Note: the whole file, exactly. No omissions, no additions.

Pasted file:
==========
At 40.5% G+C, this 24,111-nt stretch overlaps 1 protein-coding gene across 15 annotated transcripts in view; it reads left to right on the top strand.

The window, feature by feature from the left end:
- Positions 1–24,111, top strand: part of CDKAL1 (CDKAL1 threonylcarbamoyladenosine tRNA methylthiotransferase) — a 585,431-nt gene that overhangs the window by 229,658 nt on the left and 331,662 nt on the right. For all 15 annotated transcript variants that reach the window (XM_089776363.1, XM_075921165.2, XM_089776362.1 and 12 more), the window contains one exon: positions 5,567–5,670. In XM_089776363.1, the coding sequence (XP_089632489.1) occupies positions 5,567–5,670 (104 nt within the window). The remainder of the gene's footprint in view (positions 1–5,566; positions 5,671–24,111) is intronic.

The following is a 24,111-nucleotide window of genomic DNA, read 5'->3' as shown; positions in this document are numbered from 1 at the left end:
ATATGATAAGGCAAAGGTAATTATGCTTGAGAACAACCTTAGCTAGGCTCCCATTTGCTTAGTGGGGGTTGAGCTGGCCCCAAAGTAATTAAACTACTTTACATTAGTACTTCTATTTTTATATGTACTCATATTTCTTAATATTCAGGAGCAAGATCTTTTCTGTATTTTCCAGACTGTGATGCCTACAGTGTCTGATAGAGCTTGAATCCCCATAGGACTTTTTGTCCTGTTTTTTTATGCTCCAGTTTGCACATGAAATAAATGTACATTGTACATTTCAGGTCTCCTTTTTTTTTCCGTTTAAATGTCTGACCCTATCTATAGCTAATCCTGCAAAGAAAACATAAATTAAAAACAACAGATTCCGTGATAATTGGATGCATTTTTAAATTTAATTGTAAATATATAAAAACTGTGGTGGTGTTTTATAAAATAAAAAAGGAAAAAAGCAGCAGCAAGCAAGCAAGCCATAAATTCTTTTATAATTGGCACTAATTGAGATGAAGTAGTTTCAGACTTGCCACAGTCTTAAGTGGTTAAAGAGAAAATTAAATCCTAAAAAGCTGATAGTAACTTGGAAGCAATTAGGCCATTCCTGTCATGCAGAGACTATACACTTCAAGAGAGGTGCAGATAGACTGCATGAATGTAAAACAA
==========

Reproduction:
At 40.5% G+C, this 24,111-nt stretch overlaps 1 protein-coding gene across 15 annotated transcripts in view; it reads left to right on the top strand.

The window, feature by feature from the left end:
- Positions 1–24,111, top strand: part of CDKAL1 (CDKAL1 threonylcarbamoyladenosine tRNA methylthiotransferase) — a 585,431-nt gene that overhangs the window by 229,658 nt on the left and 331,662 nt on the right. For all 15 annotated transcript variants that reach the window (XM_089776363.1, XM_075921165.2, XM_089776362.1 and 12 more), the window contains one exon: positions 5,567–5,670. In XM_089776363.1, the coding sequence (XP_089632489.1) occupies positions 5,567–5,670 (104 nt within the window). The remainder of the gene's footprint in view (positions 1–5,566; positions 5,671–24,111) is intronic.

The following is a 24,111-nucleotide window of genomic DNA, read 5'->3' as shown; positions in this document are numbered from 1 at the left end:
ATATGATAAGGCAAAGGTAATTATGCTTGAGAACAACCTTAGCTAGGCTCCCATTTGCTTAGTGGGGGTTGAGCTGGCCCCAAAGTAATTAAACTACTTTACATTAGTACTTCTATTTTTATATGTACTCATATTTCTTAATATTCAGGAGCAAGATCTTTTCTGTATTTTCCAGACTGTGATGCCTACAGTGTCTGATAGAGCTTGAATCCCCATAGGACTTTTTGTCCTGTTTTTTTATGCTCCAGTTTGCACATGAAATAAATGTACATTGTACATTTCAGGTCTCCTTTTTTTTTCCGTTTAAATGTCTGACCCTATCTATAGCTAATCCTGCAAAGAAAACATAAATTAAAAACAACAGATTCCGTGATAATTGGATGCATTTTTAAATTTAATTGTAAATATATAAAAACTGTGGTGGTGTTTTATAAAATAAAAAAGGAAAAAAGCAGCAGCAAGCAAGCAAGCCATAAATTCTTTTATAATTGGCACTAATTGAGATGAAGTAGTTTCAGACTTGCCACAGTCTTAAGTGGTTAAAGAGAAAATTAAATCCTAAAAAGCTGATAGTAACTTGGAAGCAATTAGGCCATTCCTGTCATGCAGAGACTATACACTTCAAGAGAGGTGCAGATAGACTGCATGAATGTAAAACAA